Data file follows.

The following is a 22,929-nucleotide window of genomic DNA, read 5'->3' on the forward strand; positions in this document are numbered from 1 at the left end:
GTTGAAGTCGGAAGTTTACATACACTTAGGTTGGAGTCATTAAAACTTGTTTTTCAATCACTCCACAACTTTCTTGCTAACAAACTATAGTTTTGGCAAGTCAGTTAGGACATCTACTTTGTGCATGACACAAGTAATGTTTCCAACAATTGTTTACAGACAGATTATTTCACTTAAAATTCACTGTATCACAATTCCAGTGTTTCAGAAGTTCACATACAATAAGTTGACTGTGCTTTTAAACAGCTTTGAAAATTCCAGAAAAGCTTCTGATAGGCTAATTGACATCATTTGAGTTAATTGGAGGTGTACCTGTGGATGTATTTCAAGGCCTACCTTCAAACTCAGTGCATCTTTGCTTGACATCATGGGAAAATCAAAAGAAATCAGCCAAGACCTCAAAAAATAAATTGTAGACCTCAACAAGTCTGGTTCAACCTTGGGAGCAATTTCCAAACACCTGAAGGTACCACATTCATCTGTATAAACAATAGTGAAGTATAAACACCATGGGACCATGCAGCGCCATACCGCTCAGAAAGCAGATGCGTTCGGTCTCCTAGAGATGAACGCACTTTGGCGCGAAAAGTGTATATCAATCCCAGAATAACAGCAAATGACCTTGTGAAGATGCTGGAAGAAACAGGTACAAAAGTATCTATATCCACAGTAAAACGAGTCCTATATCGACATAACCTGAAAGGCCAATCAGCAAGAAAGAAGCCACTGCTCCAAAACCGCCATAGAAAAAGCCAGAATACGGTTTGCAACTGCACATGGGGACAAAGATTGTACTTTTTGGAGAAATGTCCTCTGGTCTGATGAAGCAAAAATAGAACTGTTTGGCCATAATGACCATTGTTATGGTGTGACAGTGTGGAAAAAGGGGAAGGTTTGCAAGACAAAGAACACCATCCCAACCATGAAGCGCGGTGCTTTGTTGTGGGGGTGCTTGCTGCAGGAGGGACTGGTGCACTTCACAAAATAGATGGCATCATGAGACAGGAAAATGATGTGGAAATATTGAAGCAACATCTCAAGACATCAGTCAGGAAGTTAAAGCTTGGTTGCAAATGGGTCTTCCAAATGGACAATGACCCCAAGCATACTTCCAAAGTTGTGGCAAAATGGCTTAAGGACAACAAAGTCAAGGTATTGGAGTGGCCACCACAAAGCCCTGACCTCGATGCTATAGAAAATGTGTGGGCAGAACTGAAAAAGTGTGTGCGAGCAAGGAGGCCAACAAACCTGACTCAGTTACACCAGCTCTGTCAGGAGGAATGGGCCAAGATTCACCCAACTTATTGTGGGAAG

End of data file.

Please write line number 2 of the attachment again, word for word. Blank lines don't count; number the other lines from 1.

GTTGAAGTCGGAAGTTTACATACACTTAGGTTGGAGTCATTAAAACTTGTTTTTCAATCACTCCACAACTTTCTTGCTAACAAACTATAGTTTTGGCAAGTCAGTTAGGACATCTACTTTGTGCATGACACAAGTAATGTTTCCAACAATTGTTTACAGACAGATTATTTCACTTAAAATTCACTGTATCACAATTCCAGTGTTTCAGAAGTTCACATACAATAAGTTGACTGTGCTTTTAAACAGCTTTGAAAATTCCAGAAAAGCTTCTGATAGGCTAATTGACATCATTTGAGTTAATTGGAGGTGTACCTGTGGATGTATTTCAAGGCCTACCTTCAAACTCAGTGCATCTTTGCTTGACATCATGGGAAAATCAAAAGAAATCAGCCAAGACCTCAAAAAATAAATTGTAGACCTCAACAAGTCTGGTTCAACCTTGGGAGCAATTTCCAAACACCTGAAGGTACCACATTCATCTGTATAAACAATAGTGAAGTATAAACACCATGGGACCATGCAGCGCCATACCGCTCAGAAAGCAGATGCGTTCGGTCTCCTAGAGATGAACGCACTTTGGCGCGAAAAGTGTATATCAATCCCAGAATAACAGCAAATGACCTTGTGAAGATGCTGGAAGAAACAGGTACAAAAGTATCTATATCCACAGTAAAACGAGTCCTATATCGACATAACCTGAAAGGCCAATCAGCAAGAAAGAAGCCACTGCTCCAAAACCGCCATAGAAAAAGCCAGAATACGGTTTGCAACTGCACATGGGGACAAAGATTGTACTTTTTGGAGAAATGTCCTCTGGTCTGATGAAGCAAAAATAGAACTGTTTGGCCATAATGACCATTGTTATGGTGTGACAGTGTGGAAAAAGGGGAAGGTTTGCAAGACAAAGAACACCATCCCAACCATGAAGCGCGGTGCTTTGTTGTGGGGGTGCTTGCTGCAGGAGGGACTGGTGCACTTCACAAAATAGATGGCATCATGAGACAGGAAAATGATGTGGAAATATTGAAGCAACATCTCAAGACATCAGTCAGGAAGTTAAAGCTTGGTTGCAAATGGGTCTTCCAAATGGACAATGACCCCAAGCATACTTCCAAAGTTGTGGCAAAATGGCTTAAGGACAACAAAGTCAAGGTATTGGAGTGGCCACCACAAAGCCCTGACCTCGATGCTATAGAAAATGTGTGGGCAGAACTGAAAAAGTGTGTGCGAGCAAGGAGGCCAACAAACCTGACTCAGTTACACCAGCTCTGTCAGGAGGAATGGGCCAAGATTCACCCAACTTATTGTGGGAAG